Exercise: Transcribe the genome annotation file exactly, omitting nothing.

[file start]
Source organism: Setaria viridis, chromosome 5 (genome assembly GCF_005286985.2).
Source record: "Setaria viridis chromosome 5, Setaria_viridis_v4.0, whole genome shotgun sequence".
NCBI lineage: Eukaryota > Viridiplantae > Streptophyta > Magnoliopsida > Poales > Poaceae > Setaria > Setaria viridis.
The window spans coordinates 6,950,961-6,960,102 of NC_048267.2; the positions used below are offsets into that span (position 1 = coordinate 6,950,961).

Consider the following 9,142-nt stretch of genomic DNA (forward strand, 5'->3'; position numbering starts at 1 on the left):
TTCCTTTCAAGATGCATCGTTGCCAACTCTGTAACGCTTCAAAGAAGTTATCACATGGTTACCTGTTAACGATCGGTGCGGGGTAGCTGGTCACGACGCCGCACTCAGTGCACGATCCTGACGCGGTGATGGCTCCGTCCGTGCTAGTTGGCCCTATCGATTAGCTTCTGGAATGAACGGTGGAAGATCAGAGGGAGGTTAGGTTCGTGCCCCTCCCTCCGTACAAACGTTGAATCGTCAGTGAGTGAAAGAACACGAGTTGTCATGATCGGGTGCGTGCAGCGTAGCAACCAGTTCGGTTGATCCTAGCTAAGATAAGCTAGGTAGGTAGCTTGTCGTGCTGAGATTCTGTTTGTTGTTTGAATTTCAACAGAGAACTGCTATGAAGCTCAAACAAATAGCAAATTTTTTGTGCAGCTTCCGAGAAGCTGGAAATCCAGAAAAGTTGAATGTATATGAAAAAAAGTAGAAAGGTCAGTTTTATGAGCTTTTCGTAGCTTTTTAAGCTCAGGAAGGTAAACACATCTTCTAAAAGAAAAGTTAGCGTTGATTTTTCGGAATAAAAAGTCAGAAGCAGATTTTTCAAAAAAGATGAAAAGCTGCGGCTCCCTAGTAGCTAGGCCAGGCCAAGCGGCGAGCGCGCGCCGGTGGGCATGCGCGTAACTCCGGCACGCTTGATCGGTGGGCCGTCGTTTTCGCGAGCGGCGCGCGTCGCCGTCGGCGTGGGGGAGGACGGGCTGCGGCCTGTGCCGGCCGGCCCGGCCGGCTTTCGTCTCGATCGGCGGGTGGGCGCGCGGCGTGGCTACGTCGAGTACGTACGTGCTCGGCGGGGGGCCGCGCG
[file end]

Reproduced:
Source organism: Setaria viridis, chromosome 5 (genome assembly GCF_005286985.2).
Source record: "Setaria viridis chromosome 5, Setaria_viridis_v4.0, whole genome shotgun sequence".
NCBI lineage: Eukaryota > Viridiplantae > Streptophyta > Magnoliopsida > Poales > Poaceae > Setaria > Setaria viridis.
The window spans coordinates 6,950,961-6,960,102 of NC_048267.2; the positions used below are offsets into that span (position 1 = coordinate 6,950,961).

Consider the following 9,142-nt stretch of genomic DNA (forward strand, 5'->3'; position numbering starts at 1 on the left):
TTCCTTTCAAGATGCATCGTTGCCAACTCTGTAACGCTTCAAAGAAGTTATCACATGGTTACCTGTTAACGATCGGTGCGGGGTAGCTGGTCACGACGCCGCACTCAGTGCACGATCCTGACGCGGTGATGGCTCCGTCCGTGCTAGTTGGCCCTATCGATTAGCTTCTGGAATGAACGGTGGAAGATCAGAGGGAGGTTAGGTTCGTGCCCCTCCCTCCGTACAAACGTTGAATCGTCAGTGAGTGAAAGAACACGAGTTGTCATGATCGGGTGCGTGCAGCGTAGCAACCAGTTCGGTTGATCCTAGCTAAGATAAGCTAGGTAGGTAGCTTGTCGTGCTGAGATTCTGTTTGTTGTTTGAATTTCAACAGAGAACTGCTATGAAGCTCAAACAAATAGCAAATTTTTTGTGCAGCTTCCGAGAAGCTGGAAATCCAGAAAAGTTGAATGTATATGAAAAAAAGTAGAAAGGTCAGTTTTATGAGCTTTTCGTAGCTTTTTAAGCTCAGGAAGGTAAACACATCTTCTAAAAGAAAAGTTAGCGTTGATTTTTCGGAATAAAAAGTCAGAAGCAGATTTTTCAAAAAAGATGAAAAGCTGCGGCTCCCTAGTAGCTAGGCCAGGCCAAGCGGCGAGCGCGCGCCGGTGGGCATGCGCGTAACTCCGGCACGCTTGATCGGTGGGCCGTCGTTTTCGCGAGCGGCGCGCGTCGCCGTCGGCGTGGGGGAGGACGGGCTGCGGCCTGTGCCGGCCGGCCCGGCCGGCTTTCGTCTCGATCGGCGGGTGGGCGCGCGGCGTGGCTACGTCGAGTACGTACGTGCTCGGCGGGGGGCCGCGCG